A good portion of the time, the missed or suspended payments are still capitalized by being integrated back in to the principal loan amount. This sometimes means extending the loan term in order to pay off the remaining loan balance.
If this isn’t the case, then often times a large payment known sometimes as a balloon payment, is due at a set date. Typically balloon payments are agreed upon when the forbearance action was to suspend payments during the forbearance period.
Ending up having to make a balloon payment can be the extremely problematic for a lot of borrowers. Typically the amount that is to be paid can be multiple times larger than the typical monthly payment amount. It is made more so problematic because the borrower is recovering from financial hardship, and a payment of that caliber could put a borrower right back in that situation.
To make matters worse, a lot of the time, these balloon payments are non negotiable and must be paid in full at the agreed upon date. Borrowers who have had mortgage forbearance and are expected to make a balloon a payment should save towards that goal at all costs in order to not get stuck in a worse situation.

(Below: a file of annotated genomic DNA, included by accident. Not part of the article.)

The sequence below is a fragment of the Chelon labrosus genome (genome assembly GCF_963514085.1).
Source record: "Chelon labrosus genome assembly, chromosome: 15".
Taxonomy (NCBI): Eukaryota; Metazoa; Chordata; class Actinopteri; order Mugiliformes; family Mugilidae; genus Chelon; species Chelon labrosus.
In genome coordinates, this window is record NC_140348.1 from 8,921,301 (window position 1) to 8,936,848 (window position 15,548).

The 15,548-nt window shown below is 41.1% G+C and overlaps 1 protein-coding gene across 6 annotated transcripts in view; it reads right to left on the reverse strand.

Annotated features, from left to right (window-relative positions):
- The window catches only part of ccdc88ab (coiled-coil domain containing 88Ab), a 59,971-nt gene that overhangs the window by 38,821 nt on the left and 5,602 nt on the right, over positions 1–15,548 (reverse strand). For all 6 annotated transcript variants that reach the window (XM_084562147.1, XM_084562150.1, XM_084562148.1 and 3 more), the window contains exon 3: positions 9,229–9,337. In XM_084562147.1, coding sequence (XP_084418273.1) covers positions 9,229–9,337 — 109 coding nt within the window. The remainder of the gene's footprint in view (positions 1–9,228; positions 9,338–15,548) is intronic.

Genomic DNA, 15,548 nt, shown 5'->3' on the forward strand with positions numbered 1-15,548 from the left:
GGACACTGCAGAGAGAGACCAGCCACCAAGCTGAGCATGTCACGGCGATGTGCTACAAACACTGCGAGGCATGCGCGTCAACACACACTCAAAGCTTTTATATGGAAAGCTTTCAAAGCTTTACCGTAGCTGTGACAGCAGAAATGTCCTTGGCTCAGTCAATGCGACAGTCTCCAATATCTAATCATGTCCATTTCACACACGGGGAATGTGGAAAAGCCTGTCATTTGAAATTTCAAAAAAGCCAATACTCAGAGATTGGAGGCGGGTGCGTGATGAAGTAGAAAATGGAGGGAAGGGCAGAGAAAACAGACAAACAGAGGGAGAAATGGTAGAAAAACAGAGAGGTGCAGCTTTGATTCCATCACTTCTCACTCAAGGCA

How to Qualify for Mortgage Forbearance
Forbearance isn’t meant for everyone. Homeowners looking to take a break from payments or save money cannot simply apply for it. Same goes for any mortgage modification. Forbearance, and any other modification parameter meant to reduce a borrower’s monthly mortgage payments are reserved for homeowners who have recently come in to financial hardships, and are at risk for foreclosure. That being said, forbearance in particular is often the go-to solution for borrowers who lose their employment and receive unemployment.
Beyond a quick solution for unemployment, every lender has a different take on how to handle mortgage modification, and forbearance by extension. Typically, mortgage modifications are available to those who meet the following criteria:
Must have suffered a recent financial hardship (and be able to prove it) that makes it difficult to make mortgage payments.
Acceptable hardships include (but are not limited to) divorce, Death of a family member or spouse, Loss of employment, or serious illness.
Must be at least 60 days delinquent on a mortgage payment
If not, eligibility is extended to borrowers whose mortgages have been deemed to be in imminent default by the lender
Mortgage must be at least one year old.
If you are in need of payment relief after a recent financial hardship or loss of employment, then mortgage forbearance may be the solution you’ve been looking for. No homeowner should have to go through a foreclosure. Call your lender as soon as you feel as though you won’t be able to afford your monthly mortgage payments, and ask if forbearance is a viable option for your situation. Just be sure to remember that it is only a temporary reprieve, and that you may have a balloon payment to contend with sometime down the line.